2) Contact your insurance co with the VIN (you don't need the title) & tell them what you're doing, and what minimums you'll need. Maybe you only want insurance for the trip back, or maybe you want to use it as-is before your conversion is finished, or maybe you want to figure out a way to insure it as an RV straight-off to save problems & money. These are all what-ifs you'll have to figure out. Just tell your insurance co what you need and see if they can provide it. In many cases they won't. In our case, our insurance company didn't & wouldn't, so we went with a commercial policy. It was more expensive, but it was quick & easy, and took care of our immediate need. Lots of info here on this forum concerning insurance.


3) Contact each state you're traveling through on your way back home, including your home destination, and make sure they'll honor the temp permit of the issuing state. I don't think many people do this - it's apparently assumed that states will honor each others temp permits and in practice this is most likely true - but as far as I'm aware, there's no federal mandate that they have to, so if you want to be 100% on this, a phone call or two is cheap insurance, and if nothing else, a worry-eliminator. The Texas DMV official we spoke with said we should do this as well.



4) When you get back, you can transfer the title. Make sure when you pick up the bus that you receive a properly signed off title and bill of sale. If you're purchasing from a school district they should have their stuff squared away, but it never hurts to read up on the requirements for properly signing over a title in the issuing state and making sure they've done it correctly.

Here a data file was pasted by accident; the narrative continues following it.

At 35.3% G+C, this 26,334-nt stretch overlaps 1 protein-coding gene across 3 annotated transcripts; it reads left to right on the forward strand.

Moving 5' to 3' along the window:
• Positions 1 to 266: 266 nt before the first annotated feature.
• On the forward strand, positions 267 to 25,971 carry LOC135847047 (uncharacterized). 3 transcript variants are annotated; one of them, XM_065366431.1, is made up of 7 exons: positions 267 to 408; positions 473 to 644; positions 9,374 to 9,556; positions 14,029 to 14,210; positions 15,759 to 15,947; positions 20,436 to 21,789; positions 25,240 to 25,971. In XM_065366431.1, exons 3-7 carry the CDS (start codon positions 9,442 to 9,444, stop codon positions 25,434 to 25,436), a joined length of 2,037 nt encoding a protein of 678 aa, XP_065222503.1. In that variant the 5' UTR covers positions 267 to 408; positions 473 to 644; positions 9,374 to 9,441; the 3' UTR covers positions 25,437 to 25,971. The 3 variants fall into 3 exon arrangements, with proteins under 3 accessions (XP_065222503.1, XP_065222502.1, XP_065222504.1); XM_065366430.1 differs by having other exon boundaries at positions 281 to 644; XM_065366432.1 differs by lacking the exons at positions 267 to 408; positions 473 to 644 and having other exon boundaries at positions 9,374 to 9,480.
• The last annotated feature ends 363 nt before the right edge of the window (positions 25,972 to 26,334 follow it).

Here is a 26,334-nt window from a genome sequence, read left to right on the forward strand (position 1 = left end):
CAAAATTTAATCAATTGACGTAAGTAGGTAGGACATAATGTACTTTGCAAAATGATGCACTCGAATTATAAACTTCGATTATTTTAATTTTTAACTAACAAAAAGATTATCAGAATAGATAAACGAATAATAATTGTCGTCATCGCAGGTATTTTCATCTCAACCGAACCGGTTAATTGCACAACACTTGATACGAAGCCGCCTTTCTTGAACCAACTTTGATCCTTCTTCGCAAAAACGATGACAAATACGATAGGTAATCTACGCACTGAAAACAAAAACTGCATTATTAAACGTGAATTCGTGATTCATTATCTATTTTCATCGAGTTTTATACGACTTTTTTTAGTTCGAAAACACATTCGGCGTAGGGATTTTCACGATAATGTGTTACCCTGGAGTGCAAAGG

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Old 07-05-2019, 03:02 PM   #5
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Many states don't/won't issue temp tags at all. I would assume the temp registration is the same as a regular registration that is reciprocal in every state as long as it hasn't expired..
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Old 07-05-2019, 03:07 PM   #6
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4) When you get back, you can transfer the title. Make sure when you pick up the bus that you receive a properly signed off title and bill of sale. If you're purchasing from a school district they should have their stuff squared away, but it never hurts to read up on the requirements for properly signing over a title in the issuing state and making sure they've done it correctly.
Quick additional note you may be required to have your bus emission tested before they'll title it. We did here in Hotzona
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Old 07-05-2019, 03:29 PM   #7
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Quick additional note you may be required to have your bus emission tested before they'll title it. We did here in Hotzona
That's surprising, no diesel vehicles need testing here, nor older than 95 models, or antique, historic, classic rods.
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Old 07-05-2019, 04:39 PM   #8
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Many states don't/won't issue temp tags at all. I would assume the temp registration is the same as a regular registration that is reciprocal in every state as long as it hasn't expired..